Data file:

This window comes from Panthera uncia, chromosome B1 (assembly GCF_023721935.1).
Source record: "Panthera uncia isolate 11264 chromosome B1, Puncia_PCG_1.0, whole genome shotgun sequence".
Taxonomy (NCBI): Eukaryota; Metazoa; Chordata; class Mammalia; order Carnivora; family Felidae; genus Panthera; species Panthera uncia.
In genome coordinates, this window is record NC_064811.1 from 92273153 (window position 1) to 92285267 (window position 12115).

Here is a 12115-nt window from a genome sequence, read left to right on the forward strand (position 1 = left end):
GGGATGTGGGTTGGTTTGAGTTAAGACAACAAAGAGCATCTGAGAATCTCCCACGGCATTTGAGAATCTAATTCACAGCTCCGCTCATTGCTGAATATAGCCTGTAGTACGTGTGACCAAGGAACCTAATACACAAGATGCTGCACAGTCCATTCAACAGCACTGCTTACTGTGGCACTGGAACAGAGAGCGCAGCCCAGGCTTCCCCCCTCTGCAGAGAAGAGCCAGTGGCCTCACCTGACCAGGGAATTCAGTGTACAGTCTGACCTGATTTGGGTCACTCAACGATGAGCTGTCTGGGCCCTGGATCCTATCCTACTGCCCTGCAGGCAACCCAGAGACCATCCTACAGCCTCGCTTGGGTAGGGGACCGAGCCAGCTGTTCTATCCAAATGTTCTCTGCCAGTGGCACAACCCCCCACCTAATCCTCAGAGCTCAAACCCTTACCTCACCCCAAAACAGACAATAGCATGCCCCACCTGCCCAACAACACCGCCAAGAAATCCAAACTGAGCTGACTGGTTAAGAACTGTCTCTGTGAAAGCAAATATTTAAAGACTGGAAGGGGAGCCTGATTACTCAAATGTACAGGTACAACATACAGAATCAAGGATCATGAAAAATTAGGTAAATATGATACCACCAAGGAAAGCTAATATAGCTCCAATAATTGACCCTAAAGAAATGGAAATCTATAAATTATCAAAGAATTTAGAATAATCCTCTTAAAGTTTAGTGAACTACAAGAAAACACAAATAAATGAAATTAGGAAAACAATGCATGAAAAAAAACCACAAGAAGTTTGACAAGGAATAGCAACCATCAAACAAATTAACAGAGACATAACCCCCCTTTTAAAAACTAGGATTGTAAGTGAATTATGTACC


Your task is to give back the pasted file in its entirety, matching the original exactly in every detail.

This window comes from Panthera uncia, chromosome B1 (assembly GCF_023721935.1).
Source record: "Panthera uncia isolate 11264 chromosome B1, Puncia_PCG_1.0, whole genome shotgun sequence".
Taxonomy (NCBI): Eukaryota; Metazoa; Chordata; class Mammalia; order Carnivora; family Felidae; genus Panthera; species Panthera uncia.
In genome coordinates, this window is record NC_064811.1 from 92273153 (window position 1) to 92285267 (window position 12115).

Here is a 12115-nt window from a genome sequence, read left to right on the forward strand (position 1 = left end):
GGGATGTGGGTTGGTTTGAGTTAAGACAACAAAGAGCATCTGAGAATCTCCCACGGCATTTGAGAATCTAATTCACAGCTCCGCTCATTGCTGAATATAGCCTGTAGTACGTGTGACCAAGGAACCTAATACACAAGATGCTGCACAGTCCATTCAACAGCACTGCTTACTGTGGCACTGGAACAGAGAGCGCAGCCCAGGCTTCCCCCCTCTGCAGAGAAGAGCCAGTGGCCTCACCTGACCAGGGAATTCAGTGTACAGTCTGACCTGATTTGGGTCACTCAACGATGAGCTGTCTGGGCCCTGGATCCTATCCTACTGCCCTGCAGGCAACCCAGAGACCATCCTACAGCCTCGCTTGGGTAGGGGACCGAGCCAGCTGTTCTATCCAAATGTTCTCTGCCAGTGGCACAACCCCCCACCTAATCCTCAGAGCTCAAACCCTTACCTCACCCCAAAACAGACAATAGCATGCCCCACCTGCCCAACAACACCGCCAAGAAATCCAAACTGAGCTGACTGGTTAAGAACTGTCTCTGTGAAAGCAAATATTTAAAGACTGGAAGGGGAGCCTGATTACTCAAATGTACAGGTACAACATACAGAATCAAGGATCATGAAAAATTAGGTAAATATGATACCACCAAGGAAAGCTAATATAGCTCCAATAATTGACCCTAAAGAAATGGAAATCTATAAATTATCAAAGAATTTAGAATAATCCTCTTAAAGTTTAGTGAACTACAAGAAAACACAAATAAATGAAATTAGGAAAACAATGCATGAAAAAAAACCACAAGAAGTTTGACAAGGAATAGCAACCATCAAACAAATTAACAGAGACATAACCCCCCTTTTAAAAACTAGGATTGTAAGTGAATTATGTACC